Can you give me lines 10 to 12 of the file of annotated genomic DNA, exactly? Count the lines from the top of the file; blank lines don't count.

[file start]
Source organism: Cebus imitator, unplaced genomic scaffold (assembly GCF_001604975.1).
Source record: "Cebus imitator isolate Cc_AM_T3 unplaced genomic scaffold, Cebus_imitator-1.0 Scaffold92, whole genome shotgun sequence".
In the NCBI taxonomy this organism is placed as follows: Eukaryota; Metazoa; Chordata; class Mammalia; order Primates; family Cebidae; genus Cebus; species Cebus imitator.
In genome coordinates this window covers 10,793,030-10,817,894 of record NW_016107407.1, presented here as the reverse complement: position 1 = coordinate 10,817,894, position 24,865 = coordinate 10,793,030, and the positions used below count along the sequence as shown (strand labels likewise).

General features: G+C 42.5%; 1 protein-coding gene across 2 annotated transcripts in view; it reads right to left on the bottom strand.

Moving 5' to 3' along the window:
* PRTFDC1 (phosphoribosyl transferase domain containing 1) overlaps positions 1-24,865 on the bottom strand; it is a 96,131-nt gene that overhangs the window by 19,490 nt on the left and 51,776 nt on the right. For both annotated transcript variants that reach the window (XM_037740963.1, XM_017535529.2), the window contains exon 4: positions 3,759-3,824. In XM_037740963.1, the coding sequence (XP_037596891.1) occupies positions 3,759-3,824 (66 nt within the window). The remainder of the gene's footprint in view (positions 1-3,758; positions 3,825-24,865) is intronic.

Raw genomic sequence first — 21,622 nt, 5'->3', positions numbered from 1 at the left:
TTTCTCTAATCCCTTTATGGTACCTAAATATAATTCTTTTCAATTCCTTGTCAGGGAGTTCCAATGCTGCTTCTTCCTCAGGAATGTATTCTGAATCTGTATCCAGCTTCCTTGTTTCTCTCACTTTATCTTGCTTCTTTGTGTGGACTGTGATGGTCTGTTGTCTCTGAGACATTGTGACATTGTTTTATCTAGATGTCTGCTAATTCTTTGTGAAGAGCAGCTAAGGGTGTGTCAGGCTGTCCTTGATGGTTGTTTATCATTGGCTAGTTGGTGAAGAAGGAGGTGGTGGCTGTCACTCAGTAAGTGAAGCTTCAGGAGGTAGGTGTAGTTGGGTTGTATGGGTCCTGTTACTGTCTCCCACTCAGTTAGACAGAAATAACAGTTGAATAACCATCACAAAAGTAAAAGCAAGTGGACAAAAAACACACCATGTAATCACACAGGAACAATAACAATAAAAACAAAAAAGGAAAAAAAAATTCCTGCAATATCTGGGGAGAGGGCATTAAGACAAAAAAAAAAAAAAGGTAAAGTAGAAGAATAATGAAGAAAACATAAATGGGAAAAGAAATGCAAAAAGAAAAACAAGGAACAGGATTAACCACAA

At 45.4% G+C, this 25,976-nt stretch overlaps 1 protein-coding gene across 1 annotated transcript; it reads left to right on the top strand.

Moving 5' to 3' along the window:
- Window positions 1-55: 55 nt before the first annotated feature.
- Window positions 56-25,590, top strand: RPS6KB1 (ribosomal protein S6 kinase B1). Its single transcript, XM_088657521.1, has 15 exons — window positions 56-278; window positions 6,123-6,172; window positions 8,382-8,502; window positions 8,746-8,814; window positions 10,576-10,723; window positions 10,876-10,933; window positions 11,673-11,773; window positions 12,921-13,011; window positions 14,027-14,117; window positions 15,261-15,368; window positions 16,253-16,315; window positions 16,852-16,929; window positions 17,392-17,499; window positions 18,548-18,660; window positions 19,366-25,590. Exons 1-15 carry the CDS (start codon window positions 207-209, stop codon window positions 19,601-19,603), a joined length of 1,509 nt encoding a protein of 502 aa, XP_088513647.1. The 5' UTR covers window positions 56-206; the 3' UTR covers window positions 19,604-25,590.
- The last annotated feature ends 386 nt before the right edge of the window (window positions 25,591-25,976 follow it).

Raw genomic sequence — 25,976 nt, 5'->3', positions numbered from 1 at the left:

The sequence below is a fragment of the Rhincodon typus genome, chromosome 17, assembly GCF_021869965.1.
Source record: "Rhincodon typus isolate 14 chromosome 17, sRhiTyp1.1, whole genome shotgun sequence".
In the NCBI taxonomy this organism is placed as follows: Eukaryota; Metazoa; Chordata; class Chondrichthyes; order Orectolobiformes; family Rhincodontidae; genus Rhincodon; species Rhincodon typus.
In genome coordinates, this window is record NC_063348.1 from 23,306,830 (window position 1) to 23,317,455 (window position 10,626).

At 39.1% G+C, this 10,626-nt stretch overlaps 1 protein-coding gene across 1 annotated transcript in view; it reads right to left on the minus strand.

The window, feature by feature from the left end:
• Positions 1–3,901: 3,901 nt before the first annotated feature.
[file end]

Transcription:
At 45.4% G+C, this 25,976-nt stretch overlaps 1 protein-coding gene across 1 annotated transcript; it reads left to right on the top strand.

Moving 5' to 3' along the window:
- Window positions 1-55: 55 nt before the first annotated feature.